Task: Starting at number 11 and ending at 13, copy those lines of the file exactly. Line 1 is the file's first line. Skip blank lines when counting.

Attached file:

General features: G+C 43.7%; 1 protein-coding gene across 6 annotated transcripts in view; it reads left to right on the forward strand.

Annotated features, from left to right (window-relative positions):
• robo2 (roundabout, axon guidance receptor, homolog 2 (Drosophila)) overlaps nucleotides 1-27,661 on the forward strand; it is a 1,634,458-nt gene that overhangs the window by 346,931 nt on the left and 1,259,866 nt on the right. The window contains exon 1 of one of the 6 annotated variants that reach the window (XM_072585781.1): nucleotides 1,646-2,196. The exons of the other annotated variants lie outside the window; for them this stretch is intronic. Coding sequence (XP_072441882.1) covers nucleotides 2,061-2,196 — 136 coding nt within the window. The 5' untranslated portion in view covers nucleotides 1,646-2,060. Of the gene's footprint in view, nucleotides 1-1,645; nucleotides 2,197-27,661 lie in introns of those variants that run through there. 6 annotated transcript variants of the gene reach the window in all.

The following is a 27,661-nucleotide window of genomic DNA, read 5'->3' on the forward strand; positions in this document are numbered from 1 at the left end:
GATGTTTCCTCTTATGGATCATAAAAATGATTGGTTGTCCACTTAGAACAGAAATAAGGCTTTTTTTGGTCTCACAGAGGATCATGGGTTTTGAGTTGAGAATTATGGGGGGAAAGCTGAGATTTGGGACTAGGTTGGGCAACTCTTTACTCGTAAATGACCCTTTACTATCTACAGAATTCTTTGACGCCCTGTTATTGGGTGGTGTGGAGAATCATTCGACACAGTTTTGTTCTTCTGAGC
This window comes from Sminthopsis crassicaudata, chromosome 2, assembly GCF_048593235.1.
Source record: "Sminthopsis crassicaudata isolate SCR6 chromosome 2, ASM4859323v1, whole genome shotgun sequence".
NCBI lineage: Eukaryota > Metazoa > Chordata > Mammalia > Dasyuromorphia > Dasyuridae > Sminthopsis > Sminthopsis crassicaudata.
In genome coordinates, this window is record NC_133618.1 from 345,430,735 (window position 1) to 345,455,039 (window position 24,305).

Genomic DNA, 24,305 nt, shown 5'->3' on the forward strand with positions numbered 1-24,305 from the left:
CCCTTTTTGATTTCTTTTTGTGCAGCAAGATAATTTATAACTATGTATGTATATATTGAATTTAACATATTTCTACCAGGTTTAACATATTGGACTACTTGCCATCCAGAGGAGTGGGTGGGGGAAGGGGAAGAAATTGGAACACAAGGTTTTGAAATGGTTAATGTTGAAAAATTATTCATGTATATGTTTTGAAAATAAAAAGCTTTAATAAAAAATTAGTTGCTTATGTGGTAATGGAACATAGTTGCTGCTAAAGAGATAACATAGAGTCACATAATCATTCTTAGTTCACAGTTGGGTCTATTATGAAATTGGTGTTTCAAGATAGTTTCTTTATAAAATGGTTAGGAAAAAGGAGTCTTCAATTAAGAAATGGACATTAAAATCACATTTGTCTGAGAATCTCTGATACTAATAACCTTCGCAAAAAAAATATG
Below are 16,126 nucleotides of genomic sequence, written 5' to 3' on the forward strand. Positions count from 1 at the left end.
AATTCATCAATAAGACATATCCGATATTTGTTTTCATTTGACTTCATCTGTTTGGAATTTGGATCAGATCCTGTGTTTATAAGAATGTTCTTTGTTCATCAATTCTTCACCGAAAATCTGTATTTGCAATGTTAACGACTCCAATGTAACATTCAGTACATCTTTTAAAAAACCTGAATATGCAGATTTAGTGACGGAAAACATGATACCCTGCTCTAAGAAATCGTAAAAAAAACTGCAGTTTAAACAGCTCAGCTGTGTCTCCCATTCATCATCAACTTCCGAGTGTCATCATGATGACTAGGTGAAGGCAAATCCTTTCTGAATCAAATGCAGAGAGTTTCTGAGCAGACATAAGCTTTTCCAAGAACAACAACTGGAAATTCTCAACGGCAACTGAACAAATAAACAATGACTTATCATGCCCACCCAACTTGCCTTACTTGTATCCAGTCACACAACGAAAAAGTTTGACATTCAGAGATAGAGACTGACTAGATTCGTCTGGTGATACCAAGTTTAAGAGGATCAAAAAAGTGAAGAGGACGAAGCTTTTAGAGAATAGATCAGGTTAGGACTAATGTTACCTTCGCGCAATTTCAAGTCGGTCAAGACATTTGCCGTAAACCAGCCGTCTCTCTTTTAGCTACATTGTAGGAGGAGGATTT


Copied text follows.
CCCTTTTTGATTTCTTTTTGTGCAGCAAGATAATTTATAACTATGTATGTATATATTGAATTTAACATATTTCTACCAGGTTTAACATATTGGACTACTTGCCATCCAGAGGAGTGGGTGGGGGAAGGGGAAGAAATTGGAACACAAGGTTTTGAAATGGTTAATGTTGAAAAATTATTCATGTATATGTTTTGAAAATAAAAAGCTTTAATAAAAAATTAGTTGCTTATGTGGTAATGGAACATAGTTGCTGCTAAAGAGATAACATAGAGTCACATAATCATTCTTAGTTCACAGTTGGGTCTATTATGAAATTGGTGTTTCAAGATAGTTTCTTTATAAAATGGTTAGGAAAAAGGAGTCTTCAATTAAGAAATGGACATTAAAATCACATTTGTCTGAGAATCTCTGATACTAATAACCTTCGCAAAAAAAATATG
Below are 16,126 nucleotides of genomic sequence, written 5' to 3' on the forward strand. Positions count from 1 at the left end.
AATTCATCAATAAGACATATCCGATATTTGTTTTCATTTGACTTCATCTGTTTGGAATTTGGATCAGATCCTGTGTTTATAAGAATGTTCTTTGTTCATCAATTCTTCACCGAAAATCTGTATTTGCAATGTTAACGACTCCAATGTAACATTCAGTACATCTTTTAAAAAACCTGAATATGCAGATTTAGTGACGGAAAACATGATACCCTGCTCTAAGAAATCGTAAAAAAAACTGCAGTTTAAACAGCTCAGCTGTGTCTCCCATTCATCATCAACTTCCGAGTGTCATCATGATGACTAGGTGAAGGCAAATCCTTTCTGAATCAAATGCAGAGAGTTTCTGAGCAGACATAAGCTTTTCCAAGAACAACAACTGGAAATTCTCAACGGCAACTGAACAAATAAACAATGACTTATCATGCCCACCCAACTTGCCTTACTTGTATCCAGTCACACAACGAAAAAGTTTGACATTCAGAGATAGAGACTGACTAGATTCGTCTGGTGATACCAAGTTTAAGAGGATCAAAAAAGTGAAGAGGACGAAGCTTTTAGAGAATAGATCAGGTTAGGACTAATGTTACCTTCGCGCAATTTCAAGTCGGTCAAGACATTTGCCGTAAACCAGCCGTCTCTCTTTTAGCTACATTGTAGGAGGAGGATTT